Once we cremated everybody and celebrated their individual lives, we returned to ours. Which is not to say that ours was anything close to normal. It was easily the busiest month I have known in a loooong time.
Four straight days of training in Philly, leaving the house at 7 to arrive by 9 at the Wanamaker Building and not departing before 4:30. I was a nervous wreck in the days and hours leading up to that first day. I’m not that familiar with Philly and was worried getting there and parking.
I found myself wondering how and when I – the girl who left rural PA to attend NYU and once drove to Annapolis in a torrential downpour in the early 90s with nothing but scribbled directions on a piece of paper – became such a slave to anxiety. My GPS got me to Market Street remarkably unscathed, though completely frazzled. I was fortunate to find parking directly across the street and I was early.
Having spent the previous weeks at my office, I felt confident when I sat down in this windowless, arctic computer room with five other women. When we broke for lunch, everyone scattered except for “Jane” and me – so we decided to lunch together downstairs in the café.
She lamented to me about this crash course we were taking, how confusing it was, and how her first and only day in the office was so busy she could only sit back and watch, befuddled. She was worried about passing the final assessment, and how anyone who failed had to repeat it until they did. We discussed other things, like our kids and where we came from.
In the days that followed I became comfortable with the commute. I was invigorated by the city, at once knowing where I was and how to get there, the city sounds calling me back to an earlier time in my life. I found a parking garage around the corner when the lot closed across the street, and managed not to get lost finding my way back to my building. I lunched with Jane again and also with “Tracy,” the three of us easy friends by virtue of age I suppose. We walked to the Reading Terminal Market, which was crowded at lunchtime but I loved the bustle and stimulation. It was easy for me to slip back into my urban state of mind, and I loved it.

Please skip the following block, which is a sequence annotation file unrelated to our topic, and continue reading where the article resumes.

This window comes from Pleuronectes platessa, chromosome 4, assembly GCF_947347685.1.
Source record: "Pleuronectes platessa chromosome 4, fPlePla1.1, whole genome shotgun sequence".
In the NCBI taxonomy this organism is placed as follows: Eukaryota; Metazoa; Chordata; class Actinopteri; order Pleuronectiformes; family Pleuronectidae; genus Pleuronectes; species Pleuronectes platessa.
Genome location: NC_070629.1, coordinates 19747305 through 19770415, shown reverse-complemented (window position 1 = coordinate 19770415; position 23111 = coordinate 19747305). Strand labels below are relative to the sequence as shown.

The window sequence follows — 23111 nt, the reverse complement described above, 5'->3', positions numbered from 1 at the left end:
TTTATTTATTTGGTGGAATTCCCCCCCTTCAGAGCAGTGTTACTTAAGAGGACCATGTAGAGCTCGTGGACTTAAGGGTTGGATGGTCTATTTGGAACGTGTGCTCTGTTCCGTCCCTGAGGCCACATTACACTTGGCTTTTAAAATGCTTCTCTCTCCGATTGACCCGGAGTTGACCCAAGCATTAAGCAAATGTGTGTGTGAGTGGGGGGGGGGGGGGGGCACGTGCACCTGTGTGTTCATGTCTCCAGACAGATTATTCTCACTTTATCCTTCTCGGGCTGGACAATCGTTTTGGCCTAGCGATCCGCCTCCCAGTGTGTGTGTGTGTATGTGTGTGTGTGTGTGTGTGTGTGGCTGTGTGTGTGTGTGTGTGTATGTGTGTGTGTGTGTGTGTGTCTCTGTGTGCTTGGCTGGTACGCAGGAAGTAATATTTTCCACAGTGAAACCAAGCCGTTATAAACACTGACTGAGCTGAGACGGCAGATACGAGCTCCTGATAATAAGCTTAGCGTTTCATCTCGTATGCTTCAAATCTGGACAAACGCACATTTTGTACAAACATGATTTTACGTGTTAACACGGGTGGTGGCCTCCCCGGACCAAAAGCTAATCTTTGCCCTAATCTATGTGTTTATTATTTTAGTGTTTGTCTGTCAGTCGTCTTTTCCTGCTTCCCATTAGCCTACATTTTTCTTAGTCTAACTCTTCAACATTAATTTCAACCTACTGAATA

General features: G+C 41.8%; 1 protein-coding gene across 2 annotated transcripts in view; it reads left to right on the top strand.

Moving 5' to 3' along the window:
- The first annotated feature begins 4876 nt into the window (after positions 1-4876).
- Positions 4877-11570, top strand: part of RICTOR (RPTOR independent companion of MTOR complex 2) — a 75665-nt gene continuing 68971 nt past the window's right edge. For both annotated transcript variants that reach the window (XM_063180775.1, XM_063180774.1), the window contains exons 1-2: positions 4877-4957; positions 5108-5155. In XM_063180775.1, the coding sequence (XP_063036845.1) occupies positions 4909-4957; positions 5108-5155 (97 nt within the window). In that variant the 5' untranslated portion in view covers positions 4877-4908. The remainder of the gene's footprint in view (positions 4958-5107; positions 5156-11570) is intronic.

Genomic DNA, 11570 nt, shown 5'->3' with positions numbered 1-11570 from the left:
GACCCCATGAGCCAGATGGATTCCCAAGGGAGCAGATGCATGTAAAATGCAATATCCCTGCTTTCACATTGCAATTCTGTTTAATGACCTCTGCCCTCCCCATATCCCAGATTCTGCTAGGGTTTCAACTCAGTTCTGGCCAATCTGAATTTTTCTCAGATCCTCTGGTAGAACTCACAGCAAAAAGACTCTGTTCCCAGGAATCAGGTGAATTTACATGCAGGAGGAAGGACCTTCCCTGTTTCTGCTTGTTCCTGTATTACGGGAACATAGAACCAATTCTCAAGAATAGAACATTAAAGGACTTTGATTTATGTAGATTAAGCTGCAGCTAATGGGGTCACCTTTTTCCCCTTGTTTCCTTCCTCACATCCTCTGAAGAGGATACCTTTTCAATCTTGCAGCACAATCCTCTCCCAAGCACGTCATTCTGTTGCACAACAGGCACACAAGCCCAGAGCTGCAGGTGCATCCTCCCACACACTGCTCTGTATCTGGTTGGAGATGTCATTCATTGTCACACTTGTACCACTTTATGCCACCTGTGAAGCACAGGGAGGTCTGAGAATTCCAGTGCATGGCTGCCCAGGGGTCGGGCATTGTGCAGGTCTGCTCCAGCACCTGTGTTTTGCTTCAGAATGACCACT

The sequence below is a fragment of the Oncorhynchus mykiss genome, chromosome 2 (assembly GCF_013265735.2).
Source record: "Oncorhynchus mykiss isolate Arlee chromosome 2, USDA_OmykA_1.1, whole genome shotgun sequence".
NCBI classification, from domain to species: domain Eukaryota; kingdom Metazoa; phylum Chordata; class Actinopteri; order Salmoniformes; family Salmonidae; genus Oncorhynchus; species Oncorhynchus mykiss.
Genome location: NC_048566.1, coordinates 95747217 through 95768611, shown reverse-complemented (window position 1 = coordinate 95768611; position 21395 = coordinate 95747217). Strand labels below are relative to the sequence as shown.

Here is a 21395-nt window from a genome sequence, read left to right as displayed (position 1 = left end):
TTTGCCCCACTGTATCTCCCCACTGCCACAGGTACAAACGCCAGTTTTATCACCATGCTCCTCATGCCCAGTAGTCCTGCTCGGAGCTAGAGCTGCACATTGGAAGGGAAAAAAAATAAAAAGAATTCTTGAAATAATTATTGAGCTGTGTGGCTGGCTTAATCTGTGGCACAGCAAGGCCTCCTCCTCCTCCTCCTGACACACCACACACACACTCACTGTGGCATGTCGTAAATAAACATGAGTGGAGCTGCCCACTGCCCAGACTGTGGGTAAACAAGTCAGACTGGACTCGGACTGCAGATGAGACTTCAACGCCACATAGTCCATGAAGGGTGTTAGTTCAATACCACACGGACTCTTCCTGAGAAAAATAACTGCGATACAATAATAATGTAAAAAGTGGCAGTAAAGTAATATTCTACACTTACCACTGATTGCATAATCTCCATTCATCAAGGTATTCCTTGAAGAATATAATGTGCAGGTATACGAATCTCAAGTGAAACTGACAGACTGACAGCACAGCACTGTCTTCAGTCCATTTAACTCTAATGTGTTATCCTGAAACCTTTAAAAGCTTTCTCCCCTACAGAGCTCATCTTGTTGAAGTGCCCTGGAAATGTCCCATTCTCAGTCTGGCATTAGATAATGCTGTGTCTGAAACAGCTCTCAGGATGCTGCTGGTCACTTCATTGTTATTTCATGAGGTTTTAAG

The last day was spent on “quick” morning review that dragged on for three hours, and when the trainer asked if we were ready for the assessment all I could think was, but it’s 12:30 and we haven’t had lunch! I took the assessment with a burning knot forming in my neck and shoulder, and no food in my stomach. I finished sometime after 4. Seven hours without a break, or food. I was stressed. I was sure I’d made a catastrophic error twice, but somehow managed to save my ass and pull it off anyway. I still can’t tell you how or what I did.
Jane finished before me. It didn’t go well. Before the trainer was finished grading her, she stood up and announced that she did her best under the impossible circumstances of a “crash course,” that we all needed more time to learn this stuff, and she’s “done”.
Me? I passed the assessment. With a 100%. I don’t know how Tracy did. I left for home before she was finished.
Meanwhile, back in Maryland, life carried on without me. The house grew dirtier and dishes piled in the sink, laundry overflowed, meals were made on the fly as we raced off to Veruca’s softball games, we were constantly in need of groceries, and the animals moped around the house looking downtrodden. I was getting home close to seven every night, exhausted and literally wilting into the couch by the day’s end. The weeks that followed Philly saw me at the office four days a week, now doing practical training with real people in real time, and answering phones which scared me only just a little.
There were doctor’s appointments and vet appointments to get to, Todd’s art show opened on a Friday night and the next day I worked until noon and raced home to prepare for Veruca’s birthday sleepover party. The restaurant continues to be short-staffed and so I chased all those little girls out on Sunday morning so I could work Mother’s Day too. And then we had a much-anticipated wedding the following weekend where I danced the night away with Todd and our friends, and I didn’t pass out on the drive home as he’d snidely predicted. (To be fair, I almost always do.)
Last week was my final “training” week. It took me forever to adjust to working four days a week and managing our lives like normal people who have jobs do, and now I’m down to two days a week which is what I was hired for. This week has been anticlimactic, at best.
At least there’s more time for writing.